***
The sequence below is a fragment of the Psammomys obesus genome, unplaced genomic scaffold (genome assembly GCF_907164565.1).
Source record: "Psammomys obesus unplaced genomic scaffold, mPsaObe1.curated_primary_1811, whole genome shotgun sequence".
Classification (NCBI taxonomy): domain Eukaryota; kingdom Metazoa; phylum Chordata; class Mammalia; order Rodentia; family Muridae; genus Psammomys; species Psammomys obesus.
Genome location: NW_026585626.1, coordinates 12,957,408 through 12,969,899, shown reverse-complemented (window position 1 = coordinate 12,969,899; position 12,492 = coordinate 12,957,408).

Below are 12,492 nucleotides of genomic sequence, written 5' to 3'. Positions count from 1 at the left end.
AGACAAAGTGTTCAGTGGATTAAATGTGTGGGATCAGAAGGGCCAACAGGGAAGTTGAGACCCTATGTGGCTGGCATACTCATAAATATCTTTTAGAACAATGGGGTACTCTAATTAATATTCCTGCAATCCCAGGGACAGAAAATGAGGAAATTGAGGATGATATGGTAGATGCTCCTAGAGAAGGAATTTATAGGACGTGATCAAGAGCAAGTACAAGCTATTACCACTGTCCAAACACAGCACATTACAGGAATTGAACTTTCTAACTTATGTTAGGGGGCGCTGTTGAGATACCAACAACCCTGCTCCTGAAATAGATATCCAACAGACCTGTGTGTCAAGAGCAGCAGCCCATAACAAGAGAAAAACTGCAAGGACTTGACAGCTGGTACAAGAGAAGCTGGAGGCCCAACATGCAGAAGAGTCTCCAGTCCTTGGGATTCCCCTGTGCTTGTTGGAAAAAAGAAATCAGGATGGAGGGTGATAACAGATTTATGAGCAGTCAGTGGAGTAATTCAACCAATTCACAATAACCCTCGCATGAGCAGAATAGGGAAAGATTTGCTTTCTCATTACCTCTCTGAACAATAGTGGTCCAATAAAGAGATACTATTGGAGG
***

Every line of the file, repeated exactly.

The sequence below is a fragment of the Psammomys obesus genome, unplaced genomic scaffold (genome assembly GCF_907164565.1).
Source record: "Psammomys obesus unplaced genomic scaffold, mPsaObe1.curated_primary_1811, whole genome shotgun sequence".
Classification (NCBI taxonomy): domain Eukaryota; kingdom Metazoa; phylum Chordata; class Mammalia; order Rodentia; family Muridae; genus Psammomys; species Psammomys obesus.
Genome location: NW_026585626.1, coordinates 12,957,408 through 12,969,899, shown reverse-complemented (window position 1 = coordinate 12,969,899; position 12,492 = coordinate 12,957,408).

Below are 12,492 nucleotides of genomic sequence, written 5' to 3'. Positions count from 1 at the left end.
AGACAAAGTGTTCAGTGGATTAAATGTGTGGGATCAGAAGGGCCAACAGGGAAGTTGAGACCCTATGTGGCTGGCATACTCATAAATATCTTTTAGAACAATGGGGTACTCTAATTAATATTCCTGCAATCCCAGGGACAGAAAATGAGGAAATTGAGGATGATATGGTAGATGCTCCTAGAGAAGGAATTTATAGGACGTGATCAAGAGCAAGTACAAGCTATTACCACTGTCCAAACACAGCACATTACAGGAATTGAACTTTCTAACTTATGTTAGGGGGCGCTGTTGAGATACCAACAACCCTGCTCCTGAAATAGATATCCAACAGACCTGTGTGTCAAGAGCAGCAGCCCATAACAAGAGAAAAACTGCAAGGACTTGACAGCTGGTACAAGAGAAGCTGGAGGCCCAACATGCAGAAGAGTCTCCAGTCCTTGGGATTCCCCTGTGCTTGTTGGAAAAAAGAAATCAGGATGGAGGGTGATAACAGATTTATGAGCAGTCAGTGGAGTAATTCAACCAATTCACAATAACCCTCGCATGAGCAGAATAGGGAAAGATTTGCTTTCTCATTACCTCTCTGAACAATAGTGGTCCAATAAAGAGATACTATTGGAGG